Filing your booster club tax returns late can be a serious problem. We all know things unintentionally fall by the wayside in small organizations like booster clubs, staffed and lead by volunteers who many other competing interests and deadlines in their personal and professional lives. But your booster club tax returns are more than just a formality.
A booster club board of directors must remember that filing booster club taxes ensures the survival of the booster club, and thus, the survival of the programs which they support. After all, the drama club would be hard pressed to raise the funds they need for the annual spring show without the support of their boosters.
There are consequences for filing late or failing to file that booster clubs should know about.
For 501(c)3 Nonprofit Organizations
Filing late can carry serious penalties. The standard nonprofit tax form, the 990 form, is due on the fifteenth day of the fifth month after the booster club’s year-end. For most booster clubs, failure to submit your 990 form on time incurs a $20 daily penalty for each day that your form is late, up to $10,000 or 5% of the organization’s gross receipts. And in the unlikely case that you run a booster club whose gross receipts exceed one million dollars, the daily penalty is $100 for each day that your 990 form is late, up to $50,000.
Failure to file your booster club tax returns for three years in a row will result in losing your nonprofit status. This means, among other things, that your booster club will no longer be able to receive tax deductible contributions from supporters. The IRS actually publishes the list of organizations whose nonprofit status was revoked due to failure to file their required 990 forms, making information about your revocation available to the public.
Once nonprofit status is lost, it can be difficult to get back. Reinstating tax-exempt status as a nonprofit organization can be accomplished through a few different avenues but will ultimately require you to provide reasonable cause for repeated failure to submit 990 forms in previous years.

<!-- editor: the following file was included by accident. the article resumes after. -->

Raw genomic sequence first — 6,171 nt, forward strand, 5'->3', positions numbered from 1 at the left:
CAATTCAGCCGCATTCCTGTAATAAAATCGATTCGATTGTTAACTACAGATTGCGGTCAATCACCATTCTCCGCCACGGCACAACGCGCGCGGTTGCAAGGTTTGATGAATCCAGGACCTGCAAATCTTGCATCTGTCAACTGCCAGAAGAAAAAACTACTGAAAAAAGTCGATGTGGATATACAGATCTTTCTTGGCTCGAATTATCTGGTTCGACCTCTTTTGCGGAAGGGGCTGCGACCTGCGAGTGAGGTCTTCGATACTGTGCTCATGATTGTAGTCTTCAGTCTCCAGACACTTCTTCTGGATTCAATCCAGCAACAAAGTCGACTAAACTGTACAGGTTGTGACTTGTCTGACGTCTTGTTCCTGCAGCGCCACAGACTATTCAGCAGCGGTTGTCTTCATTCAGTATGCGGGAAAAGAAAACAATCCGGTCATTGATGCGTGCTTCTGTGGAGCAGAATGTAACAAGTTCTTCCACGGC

For Other Booster Clubs
If your booster club doesn’t have 501(c)3 status, failure to file can have different consequences for your organization. As with nonprofit booster clubs, failure to file incurs fines from the IRS and can impact your organization’s ability to stay profitable. This can happen for a number of reasons.
As we’ve mentioned, transitions in leadership are probably the most common cause of booster club tax returns not being filed on time. Poor documentation, ignorance of tax requirements, or even dormant booster clubs can all contribute to failure to file on time.
What ever the reason may be, booster clubs can rectify these problems by getting in touch with the IRS and submitting the proper forms. To prevent problems with taxes in the future, booster club management must ensure that proper documentation practices are implemented and followed throughout the course of the calendar year.
Running a booster club can be an incredibly rewarding experience, but it doesn’t come without difficulties. Ensuring that your booster club files its taxes on time is one of the most important things you can do to keep your organization running smoothly.